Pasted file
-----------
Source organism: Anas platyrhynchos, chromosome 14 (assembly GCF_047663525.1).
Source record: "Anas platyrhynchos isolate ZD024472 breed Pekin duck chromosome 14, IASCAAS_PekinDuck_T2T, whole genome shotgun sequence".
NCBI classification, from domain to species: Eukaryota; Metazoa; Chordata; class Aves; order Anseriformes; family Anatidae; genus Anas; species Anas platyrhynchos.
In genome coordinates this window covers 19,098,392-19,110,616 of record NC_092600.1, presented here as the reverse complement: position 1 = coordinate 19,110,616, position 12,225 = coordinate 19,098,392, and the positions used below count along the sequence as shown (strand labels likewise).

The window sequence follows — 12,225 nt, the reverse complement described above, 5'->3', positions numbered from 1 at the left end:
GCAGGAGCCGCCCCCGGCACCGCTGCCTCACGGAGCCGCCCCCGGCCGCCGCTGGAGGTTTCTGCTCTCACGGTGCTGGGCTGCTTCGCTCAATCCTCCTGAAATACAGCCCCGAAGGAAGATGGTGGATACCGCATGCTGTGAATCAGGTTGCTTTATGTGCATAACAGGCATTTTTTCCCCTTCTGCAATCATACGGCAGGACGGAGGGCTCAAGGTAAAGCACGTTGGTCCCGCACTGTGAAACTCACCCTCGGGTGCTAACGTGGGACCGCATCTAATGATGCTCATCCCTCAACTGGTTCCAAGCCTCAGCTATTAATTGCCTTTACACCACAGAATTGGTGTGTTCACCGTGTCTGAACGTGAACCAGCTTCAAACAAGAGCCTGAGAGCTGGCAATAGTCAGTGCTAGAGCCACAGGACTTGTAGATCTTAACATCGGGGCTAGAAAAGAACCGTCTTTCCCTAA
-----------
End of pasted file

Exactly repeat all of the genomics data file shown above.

Source organism: Anas platyrhynchos, chromosome 14 (assembly GCF_047663525.1).
Source record: "Anas platyrhynchos isolate ZD024472 breed Pekin duck chromosome 14, IASCAAS_PekinDuck_T2T, whole genome shotgun sequence".
NCBI classification, from domain to species: Eukaryota; Metazoa; Chordata; class Aves; order Anseriformes; family Anatidae; genus Anas; species Anas platyrhynchos.
In genome coordinates this window covers 19,098,392-19,110,616 of record NC_092600.1, presented here as the reverse complement: position 1 = coordinate 19,110,616, position 12,225 = coordinate 19,098,392, and the positions used below count along the sequence as shown (strand labels likewise).

The window sequence follows — 12,225 nt, the reverse complement described above, 5'->3', positions numbered from 1 at the left end:
GCAGGAGCCGCCCCCGGCACCGCTGCCTCACGGAGCCGCCCCCGGCCGCCGCTGGAGGTTTCTGCTCTCACGGTGCTGGGCTGCTTCGCTCAATCCTCCTGAAATACAGCCCCGAAGGAAGATGGTGGATACCGCATGCTGTGAATCAGGTTGCTTTATGTGCATAACAGGCATTTTTTCCCCTTCTGCAATCATACGGCAGGACGGAGGGCTCAAGGTAAAGCACGTTGGTCCCGCACTGTGAAACTCACCCTCGGGTGCTAACGTGGGACCGCATCTAATGATGCTCATCCCTCAACTGGTTCCAAGCCTCAGCTATTAATTGCCTTTACACCACAGAATTGGTGTGTTCACCGTGTCTGAACGTGAACCAGCTTCAAACAAGAGCCTGAGAGCTGGCAATAGTCAGTGCTAGAGCCACAGGACTTGTAGATCTTAACATCGGGGCTAGAAAAGAACCGTCTTTCCCTAA